In a traditional tender-offer, a purchaser offers to buy a certain number of shares, typically at a significant premium to
the current market price. Many investors view this windfall as an unexpected gift and can’t wait to tender their shares to the
This is exactly the reaction some practitioners of the ethically-challenged practice of “mini-tenders” count on. Mini-
tenders are often used to catch small investors off guard and take advantage of their lack of knowledge. In fact, the Securities
and Exchange Commission (SEC) warns of the possible abuses of and pitfalls for investors in its online brochure entitled “Mini-
Tender Offers: Tips for Investors” (www.sec.gov).
Mini-tenders are offers that, when completed, will result in the purchaser owning less than 5% of the target company’s
stock. Purchasers in mini-tenders limit the offer to 5% or less so they do not have to comply with many of the disclosure and
procedural protections in place for larger, traditional tender offers.
For example, when a purchaser makes an offer to buy more than 5% of a target company’s stock, all of the SEC’s
tender offer rules apply. These rules require purchasers to disclose important information about themselves and terms of the
offer, file their offering documents with the SEC and provide the target company information about the tender offer.
Important investor protections include the right to change their mind and withdraw tendered shares while the offer
remains open and have their shares accepted on a “pro rata” basis if the total number of shares tendered exceeds the number
subject to the offer.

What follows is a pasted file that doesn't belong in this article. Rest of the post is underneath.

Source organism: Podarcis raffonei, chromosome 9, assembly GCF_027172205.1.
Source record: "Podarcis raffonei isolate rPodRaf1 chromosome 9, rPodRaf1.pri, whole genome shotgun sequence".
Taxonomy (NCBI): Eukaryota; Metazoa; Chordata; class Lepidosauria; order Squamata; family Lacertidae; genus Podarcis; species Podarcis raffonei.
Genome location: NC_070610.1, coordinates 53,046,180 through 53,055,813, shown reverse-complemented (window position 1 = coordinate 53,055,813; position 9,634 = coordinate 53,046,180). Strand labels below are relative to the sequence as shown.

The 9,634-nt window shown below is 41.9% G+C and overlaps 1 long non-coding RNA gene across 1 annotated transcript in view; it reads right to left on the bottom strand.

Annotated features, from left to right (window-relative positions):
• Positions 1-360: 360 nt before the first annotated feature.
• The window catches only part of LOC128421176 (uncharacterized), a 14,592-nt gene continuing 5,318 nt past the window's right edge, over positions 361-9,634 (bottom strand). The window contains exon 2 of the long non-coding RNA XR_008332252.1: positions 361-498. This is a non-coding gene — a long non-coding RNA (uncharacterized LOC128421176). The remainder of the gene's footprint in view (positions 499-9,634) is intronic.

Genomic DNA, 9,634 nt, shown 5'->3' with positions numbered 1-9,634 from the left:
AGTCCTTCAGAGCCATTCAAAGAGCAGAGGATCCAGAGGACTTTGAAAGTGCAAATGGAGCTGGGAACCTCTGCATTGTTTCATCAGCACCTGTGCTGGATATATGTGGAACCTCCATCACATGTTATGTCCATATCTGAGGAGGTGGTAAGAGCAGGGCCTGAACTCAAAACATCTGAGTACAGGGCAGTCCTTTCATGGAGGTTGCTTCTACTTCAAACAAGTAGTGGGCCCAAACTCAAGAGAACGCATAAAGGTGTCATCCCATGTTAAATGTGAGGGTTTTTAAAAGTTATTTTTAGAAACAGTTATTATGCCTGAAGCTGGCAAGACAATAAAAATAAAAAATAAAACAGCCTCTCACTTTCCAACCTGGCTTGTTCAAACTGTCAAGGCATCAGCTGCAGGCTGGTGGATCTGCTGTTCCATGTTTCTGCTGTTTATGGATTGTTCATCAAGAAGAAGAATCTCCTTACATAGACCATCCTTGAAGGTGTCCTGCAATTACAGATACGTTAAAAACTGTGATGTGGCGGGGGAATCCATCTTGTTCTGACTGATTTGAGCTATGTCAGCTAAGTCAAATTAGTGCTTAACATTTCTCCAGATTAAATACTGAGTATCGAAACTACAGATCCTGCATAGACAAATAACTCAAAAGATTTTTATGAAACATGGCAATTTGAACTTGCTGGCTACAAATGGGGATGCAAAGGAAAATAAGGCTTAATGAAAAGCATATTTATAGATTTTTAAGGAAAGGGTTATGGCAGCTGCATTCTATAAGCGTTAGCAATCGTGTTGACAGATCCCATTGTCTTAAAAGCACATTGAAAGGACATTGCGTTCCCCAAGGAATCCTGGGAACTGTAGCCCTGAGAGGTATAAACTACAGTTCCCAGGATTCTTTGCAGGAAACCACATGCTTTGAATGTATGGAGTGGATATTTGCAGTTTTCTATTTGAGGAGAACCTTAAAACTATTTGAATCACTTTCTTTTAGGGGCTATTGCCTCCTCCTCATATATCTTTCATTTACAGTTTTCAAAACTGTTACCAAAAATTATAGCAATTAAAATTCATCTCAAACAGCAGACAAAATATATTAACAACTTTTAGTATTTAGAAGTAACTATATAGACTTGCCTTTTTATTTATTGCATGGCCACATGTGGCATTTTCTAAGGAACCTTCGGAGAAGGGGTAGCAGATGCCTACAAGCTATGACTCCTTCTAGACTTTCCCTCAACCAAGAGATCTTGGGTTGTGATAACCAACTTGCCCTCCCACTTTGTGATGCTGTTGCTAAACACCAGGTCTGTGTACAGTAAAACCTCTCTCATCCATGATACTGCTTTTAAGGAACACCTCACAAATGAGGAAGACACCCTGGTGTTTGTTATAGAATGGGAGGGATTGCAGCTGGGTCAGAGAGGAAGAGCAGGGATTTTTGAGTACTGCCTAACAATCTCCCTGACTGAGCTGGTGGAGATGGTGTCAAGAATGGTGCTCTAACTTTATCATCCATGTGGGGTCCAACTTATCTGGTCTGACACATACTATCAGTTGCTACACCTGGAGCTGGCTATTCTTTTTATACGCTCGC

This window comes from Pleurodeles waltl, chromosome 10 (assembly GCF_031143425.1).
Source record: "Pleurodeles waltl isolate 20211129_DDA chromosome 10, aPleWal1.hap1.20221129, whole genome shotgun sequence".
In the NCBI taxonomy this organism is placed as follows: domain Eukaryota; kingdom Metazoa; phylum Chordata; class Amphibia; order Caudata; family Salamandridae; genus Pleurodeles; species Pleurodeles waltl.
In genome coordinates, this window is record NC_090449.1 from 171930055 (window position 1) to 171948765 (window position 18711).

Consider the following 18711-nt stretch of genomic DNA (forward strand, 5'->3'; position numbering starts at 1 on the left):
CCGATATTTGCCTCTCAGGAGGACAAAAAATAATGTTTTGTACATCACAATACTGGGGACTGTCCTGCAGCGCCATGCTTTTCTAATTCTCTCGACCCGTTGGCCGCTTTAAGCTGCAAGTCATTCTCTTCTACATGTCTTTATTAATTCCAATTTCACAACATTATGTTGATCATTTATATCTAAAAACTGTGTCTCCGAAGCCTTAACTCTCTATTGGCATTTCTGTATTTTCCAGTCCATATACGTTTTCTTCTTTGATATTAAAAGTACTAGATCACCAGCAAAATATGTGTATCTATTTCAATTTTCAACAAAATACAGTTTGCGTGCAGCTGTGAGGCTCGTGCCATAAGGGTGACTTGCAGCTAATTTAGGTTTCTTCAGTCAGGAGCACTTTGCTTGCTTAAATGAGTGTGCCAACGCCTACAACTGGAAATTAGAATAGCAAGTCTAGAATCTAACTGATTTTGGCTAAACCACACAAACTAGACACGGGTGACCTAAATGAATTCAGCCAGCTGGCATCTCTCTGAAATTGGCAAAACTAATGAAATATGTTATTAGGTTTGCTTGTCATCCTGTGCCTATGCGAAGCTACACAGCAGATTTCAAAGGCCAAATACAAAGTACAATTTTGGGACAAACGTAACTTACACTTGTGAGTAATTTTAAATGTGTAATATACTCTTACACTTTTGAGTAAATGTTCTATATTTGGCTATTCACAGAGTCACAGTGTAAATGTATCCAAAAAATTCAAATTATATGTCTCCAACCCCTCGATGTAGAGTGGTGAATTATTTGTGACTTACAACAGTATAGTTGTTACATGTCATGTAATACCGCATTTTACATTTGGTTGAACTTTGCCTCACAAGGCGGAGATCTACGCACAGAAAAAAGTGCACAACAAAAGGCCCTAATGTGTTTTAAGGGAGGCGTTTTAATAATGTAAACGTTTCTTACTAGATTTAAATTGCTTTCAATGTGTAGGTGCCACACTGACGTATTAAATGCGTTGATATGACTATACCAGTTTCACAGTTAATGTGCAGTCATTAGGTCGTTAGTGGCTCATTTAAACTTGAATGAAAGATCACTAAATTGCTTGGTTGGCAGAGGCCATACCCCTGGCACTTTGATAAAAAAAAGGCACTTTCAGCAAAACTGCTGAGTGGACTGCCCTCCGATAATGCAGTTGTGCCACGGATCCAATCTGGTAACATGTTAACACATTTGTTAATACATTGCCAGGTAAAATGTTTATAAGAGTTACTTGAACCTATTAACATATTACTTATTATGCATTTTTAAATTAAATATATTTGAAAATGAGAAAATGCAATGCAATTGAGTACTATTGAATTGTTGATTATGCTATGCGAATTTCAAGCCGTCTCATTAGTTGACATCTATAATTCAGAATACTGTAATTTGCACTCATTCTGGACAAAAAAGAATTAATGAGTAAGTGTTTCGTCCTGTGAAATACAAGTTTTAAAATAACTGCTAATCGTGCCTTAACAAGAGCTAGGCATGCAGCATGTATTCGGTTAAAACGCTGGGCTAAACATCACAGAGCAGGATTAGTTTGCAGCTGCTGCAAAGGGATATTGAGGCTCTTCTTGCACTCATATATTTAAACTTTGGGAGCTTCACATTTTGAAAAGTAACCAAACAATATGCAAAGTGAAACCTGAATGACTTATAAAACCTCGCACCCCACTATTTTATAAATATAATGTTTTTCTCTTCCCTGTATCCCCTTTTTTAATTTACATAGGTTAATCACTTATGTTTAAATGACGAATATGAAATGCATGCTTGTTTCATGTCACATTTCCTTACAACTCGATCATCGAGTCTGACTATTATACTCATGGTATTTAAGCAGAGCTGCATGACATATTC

None of these rules apply to mini-tenders, which must only not engage in fraud or deceptive practices, hold the offer
open for a minimum amount of time and make prompt payment after the offer closes.
If you receive an “Offer/Solicitation to Purchase Shares of XYZ,” first determine if you are dealing with a mini-tender.
This is important because these offers are never labeled as such and once you tender your shares, you generally can’t withdraw
them. It is likely you will initially receive only a single-page, bare bones summary, but make the effort to get the complete
offering document. Finally, compare the current market price with the offer price (the mini-tender office price is typically
Toronto-based TRC Capital Corporation is probably the most active practitioner of mini-tenders (10 in past six
months). On January 21, 2015, TRC announced a tender offer for up to 1.5 million shares of McDonald’s Corporation (0.15% of
the shares) at a price of $86.80, a $4/share or 4.41% discount to McDonald’s closing price of $90.80 the day before.
The offering document is a densely-packed 40 pages, with “Certain Conditions of the Offer” (i.e. the 13 reasons TRC
could cite to cancel the offer) taking four pages. Basically, TRC said it could cancel the offer for any reason, including if the
price of MCD fell below $86.80 (of course).
Mini-tenders are the ultimate “heads I win, tails you lose” proposition for purchasers. I’ll never know, but am
confident TRC confused enough investors that at least 1.5 million shares were tendered. McDonald’s closed at $94.58 on
February 18, the day before the offer closed. This travesty means shareholders who tendered were legally taken for $7.78/share
or a total of $11.7 million.